An occasion before child birth:- There is a traditional practice and a belief within the Mangar community that when a child is conceived in a family, the father of the family is not prohibited to be involved in any form of anti – social , anti- religious activities, as this may have an ill bearing on the unborn child. After the child’s delivery a nurse is called upon for her services (which in earlier days would be an old lady known as ‘Sudhaynee’ and a Shaman (witch doctor) would be summoned to ward of any evil that may effect the new born.
Either on the 3rd or 5th, or 7th or 9th day (considering an odd number) the child would go over a auspicious ceremony known as Nauran (Purification ceremony) which is perform by the Wappa. The aunty plays a decisive role in the naming of child where according to Mangar custom the child’s feet is touch to the ground, and face lifted towards the sun. The name of the child is whispered by his / her aunt into the child’s ears, followed by elders blessing the child, offering gifts etc.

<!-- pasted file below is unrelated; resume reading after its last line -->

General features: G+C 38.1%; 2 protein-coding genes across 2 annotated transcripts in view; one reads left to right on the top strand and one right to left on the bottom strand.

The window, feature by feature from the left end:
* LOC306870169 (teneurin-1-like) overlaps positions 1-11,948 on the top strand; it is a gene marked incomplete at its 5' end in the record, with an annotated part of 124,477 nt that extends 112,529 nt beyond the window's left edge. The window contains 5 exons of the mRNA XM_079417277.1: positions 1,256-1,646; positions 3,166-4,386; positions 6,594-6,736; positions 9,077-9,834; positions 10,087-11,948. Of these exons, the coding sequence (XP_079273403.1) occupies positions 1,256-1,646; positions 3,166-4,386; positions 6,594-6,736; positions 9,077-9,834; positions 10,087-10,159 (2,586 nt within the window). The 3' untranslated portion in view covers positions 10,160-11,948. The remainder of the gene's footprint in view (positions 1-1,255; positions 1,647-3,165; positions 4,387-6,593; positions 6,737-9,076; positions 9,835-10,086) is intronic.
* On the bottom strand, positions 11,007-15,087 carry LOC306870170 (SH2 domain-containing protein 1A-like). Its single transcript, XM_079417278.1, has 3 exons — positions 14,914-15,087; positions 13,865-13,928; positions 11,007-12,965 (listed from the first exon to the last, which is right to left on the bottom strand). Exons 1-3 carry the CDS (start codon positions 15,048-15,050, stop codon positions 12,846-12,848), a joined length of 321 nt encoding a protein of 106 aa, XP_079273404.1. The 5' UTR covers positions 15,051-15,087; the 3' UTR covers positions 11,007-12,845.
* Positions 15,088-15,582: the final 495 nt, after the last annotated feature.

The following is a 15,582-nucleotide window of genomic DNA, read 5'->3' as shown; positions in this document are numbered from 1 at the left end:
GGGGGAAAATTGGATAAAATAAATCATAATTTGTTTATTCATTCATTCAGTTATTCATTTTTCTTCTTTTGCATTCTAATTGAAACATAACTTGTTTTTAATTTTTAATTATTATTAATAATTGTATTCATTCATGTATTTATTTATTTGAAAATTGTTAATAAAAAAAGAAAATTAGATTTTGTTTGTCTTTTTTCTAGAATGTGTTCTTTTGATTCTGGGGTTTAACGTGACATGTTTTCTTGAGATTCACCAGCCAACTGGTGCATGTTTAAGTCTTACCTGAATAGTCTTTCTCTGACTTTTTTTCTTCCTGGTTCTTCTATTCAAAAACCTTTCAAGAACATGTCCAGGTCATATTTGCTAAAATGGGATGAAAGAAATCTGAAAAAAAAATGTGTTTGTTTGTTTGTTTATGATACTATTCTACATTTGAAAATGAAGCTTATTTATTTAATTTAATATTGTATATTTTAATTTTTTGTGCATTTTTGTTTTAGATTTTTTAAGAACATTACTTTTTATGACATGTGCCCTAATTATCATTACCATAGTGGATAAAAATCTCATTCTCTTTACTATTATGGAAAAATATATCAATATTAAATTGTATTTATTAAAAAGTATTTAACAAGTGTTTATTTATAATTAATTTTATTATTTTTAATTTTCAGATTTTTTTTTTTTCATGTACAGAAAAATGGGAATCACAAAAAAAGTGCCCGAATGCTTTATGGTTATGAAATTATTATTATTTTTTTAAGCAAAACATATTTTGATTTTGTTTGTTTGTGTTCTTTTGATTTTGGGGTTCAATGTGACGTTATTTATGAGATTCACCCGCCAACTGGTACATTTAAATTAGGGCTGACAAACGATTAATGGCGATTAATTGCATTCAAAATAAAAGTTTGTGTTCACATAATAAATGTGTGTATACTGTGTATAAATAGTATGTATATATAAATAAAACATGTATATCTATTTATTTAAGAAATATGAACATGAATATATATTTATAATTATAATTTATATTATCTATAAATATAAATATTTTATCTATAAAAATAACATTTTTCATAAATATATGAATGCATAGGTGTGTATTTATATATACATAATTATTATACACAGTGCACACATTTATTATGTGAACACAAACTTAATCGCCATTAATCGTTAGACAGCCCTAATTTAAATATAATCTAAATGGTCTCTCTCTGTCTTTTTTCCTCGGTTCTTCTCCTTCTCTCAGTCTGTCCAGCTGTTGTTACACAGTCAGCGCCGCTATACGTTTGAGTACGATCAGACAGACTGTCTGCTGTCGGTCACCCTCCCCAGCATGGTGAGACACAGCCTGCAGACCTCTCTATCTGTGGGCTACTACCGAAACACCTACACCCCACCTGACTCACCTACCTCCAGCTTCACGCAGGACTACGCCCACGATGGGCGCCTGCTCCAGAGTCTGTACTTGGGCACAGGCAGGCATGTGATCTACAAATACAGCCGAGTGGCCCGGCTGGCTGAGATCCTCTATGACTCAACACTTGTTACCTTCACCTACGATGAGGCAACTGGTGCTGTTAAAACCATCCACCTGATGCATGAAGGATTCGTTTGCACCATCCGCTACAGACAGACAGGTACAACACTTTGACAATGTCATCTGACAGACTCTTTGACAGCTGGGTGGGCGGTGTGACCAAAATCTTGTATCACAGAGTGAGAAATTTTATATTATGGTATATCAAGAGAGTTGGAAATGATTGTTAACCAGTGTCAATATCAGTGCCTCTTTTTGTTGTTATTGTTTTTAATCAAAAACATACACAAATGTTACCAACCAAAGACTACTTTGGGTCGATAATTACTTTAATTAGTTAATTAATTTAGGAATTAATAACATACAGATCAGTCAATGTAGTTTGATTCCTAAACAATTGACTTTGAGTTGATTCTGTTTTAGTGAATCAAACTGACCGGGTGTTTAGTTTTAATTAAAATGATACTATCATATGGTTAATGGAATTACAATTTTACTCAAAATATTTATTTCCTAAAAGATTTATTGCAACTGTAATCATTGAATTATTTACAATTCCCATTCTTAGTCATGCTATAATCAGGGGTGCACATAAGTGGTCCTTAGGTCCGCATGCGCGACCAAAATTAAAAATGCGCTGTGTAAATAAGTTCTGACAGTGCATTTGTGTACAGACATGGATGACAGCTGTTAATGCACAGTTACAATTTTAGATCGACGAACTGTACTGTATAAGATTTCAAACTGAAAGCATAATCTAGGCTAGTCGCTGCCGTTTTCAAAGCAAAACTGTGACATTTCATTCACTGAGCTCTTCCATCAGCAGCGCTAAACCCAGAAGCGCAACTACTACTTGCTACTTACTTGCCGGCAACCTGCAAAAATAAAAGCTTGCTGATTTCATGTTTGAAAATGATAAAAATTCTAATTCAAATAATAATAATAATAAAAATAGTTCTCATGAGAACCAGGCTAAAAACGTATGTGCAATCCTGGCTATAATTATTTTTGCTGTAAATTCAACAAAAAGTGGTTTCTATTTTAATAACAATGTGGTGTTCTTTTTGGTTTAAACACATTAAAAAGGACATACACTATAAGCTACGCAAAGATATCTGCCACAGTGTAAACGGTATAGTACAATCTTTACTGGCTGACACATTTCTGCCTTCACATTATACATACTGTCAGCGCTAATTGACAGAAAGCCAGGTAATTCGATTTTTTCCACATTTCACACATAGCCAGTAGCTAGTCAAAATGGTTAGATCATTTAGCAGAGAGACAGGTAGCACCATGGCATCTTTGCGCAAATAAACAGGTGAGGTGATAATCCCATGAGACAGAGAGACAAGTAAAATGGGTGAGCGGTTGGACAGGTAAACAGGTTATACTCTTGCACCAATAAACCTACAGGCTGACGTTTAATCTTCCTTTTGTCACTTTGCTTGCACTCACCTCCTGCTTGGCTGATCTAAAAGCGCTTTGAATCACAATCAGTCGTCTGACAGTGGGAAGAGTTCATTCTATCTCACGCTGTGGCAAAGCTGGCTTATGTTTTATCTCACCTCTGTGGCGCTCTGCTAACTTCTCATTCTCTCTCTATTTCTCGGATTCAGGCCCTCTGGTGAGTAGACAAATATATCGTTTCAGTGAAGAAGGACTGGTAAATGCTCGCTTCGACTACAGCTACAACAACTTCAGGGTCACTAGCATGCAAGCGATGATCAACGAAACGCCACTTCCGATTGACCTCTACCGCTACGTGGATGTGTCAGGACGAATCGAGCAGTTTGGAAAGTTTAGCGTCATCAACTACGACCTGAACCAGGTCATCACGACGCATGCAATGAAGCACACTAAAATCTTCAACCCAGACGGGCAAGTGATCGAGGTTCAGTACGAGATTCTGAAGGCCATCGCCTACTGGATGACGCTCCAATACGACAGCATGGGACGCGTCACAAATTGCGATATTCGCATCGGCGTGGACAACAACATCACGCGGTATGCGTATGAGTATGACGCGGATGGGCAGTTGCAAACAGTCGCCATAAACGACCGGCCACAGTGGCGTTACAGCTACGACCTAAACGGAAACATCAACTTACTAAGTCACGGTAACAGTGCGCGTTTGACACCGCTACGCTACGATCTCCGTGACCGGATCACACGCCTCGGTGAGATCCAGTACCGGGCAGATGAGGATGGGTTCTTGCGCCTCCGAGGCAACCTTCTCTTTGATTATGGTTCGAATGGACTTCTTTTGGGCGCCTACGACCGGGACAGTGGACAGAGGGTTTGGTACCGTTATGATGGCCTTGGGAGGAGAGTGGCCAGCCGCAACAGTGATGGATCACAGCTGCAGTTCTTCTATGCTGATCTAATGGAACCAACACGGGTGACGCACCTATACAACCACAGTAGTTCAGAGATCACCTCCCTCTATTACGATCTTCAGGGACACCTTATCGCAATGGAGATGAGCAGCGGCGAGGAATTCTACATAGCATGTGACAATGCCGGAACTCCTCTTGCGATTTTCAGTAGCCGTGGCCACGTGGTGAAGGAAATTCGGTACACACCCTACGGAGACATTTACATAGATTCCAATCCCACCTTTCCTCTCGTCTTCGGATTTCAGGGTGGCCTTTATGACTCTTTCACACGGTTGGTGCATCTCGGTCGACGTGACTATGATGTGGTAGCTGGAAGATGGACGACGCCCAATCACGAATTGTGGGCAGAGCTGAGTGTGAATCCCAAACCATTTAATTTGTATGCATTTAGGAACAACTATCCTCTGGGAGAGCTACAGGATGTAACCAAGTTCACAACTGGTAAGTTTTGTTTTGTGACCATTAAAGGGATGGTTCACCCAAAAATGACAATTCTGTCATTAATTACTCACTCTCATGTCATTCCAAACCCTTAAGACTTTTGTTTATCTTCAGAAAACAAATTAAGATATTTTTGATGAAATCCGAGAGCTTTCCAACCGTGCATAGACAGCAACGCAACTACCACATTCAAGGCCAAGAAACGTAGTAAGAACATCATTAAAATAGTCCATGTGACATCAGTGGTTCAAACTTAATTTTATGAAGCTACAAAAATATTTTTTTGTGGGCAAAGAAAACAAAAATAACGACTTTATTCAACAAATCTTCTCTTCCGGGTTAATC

The child’s mother is still required to undergo certain restrictions for 22days, before she is cleansed and allowed to offer her prayer to their family deity, then only she is considered clean and allow to fall back into the normal family and social pattern of life. Later, as the time comes, other rituals like ‘rice feeding and hair cutting ceremony’, duly follow in accordance with Mangar custom and tradition.
Marriage:- The Mangar community views ‘marriage ceremony’ with great importance as they believe that marriage gives the beginning to a new family life. There are two forms of marriages within the Mangar communities, (beside widow remarriage) viz – marriage by consent, elope marriage. It is to be noted that within the Magar community that marriage can be consorted between the uncle’s daughter (mother’s brother’s daughter and the son of the girls eldest or youngest sister i.e Phupu’s son and mama’s daughter). In earlier times the son of the eldest / youngest sister did actually claim his right to marriage over his uncle’s daughter. Hence such a girl would be known as ‘Bata ki Salee’. Polygamy was found to have existed earlier, but with the change of time, the Mangar community has done away with this practice.
Inauspicious events (Death):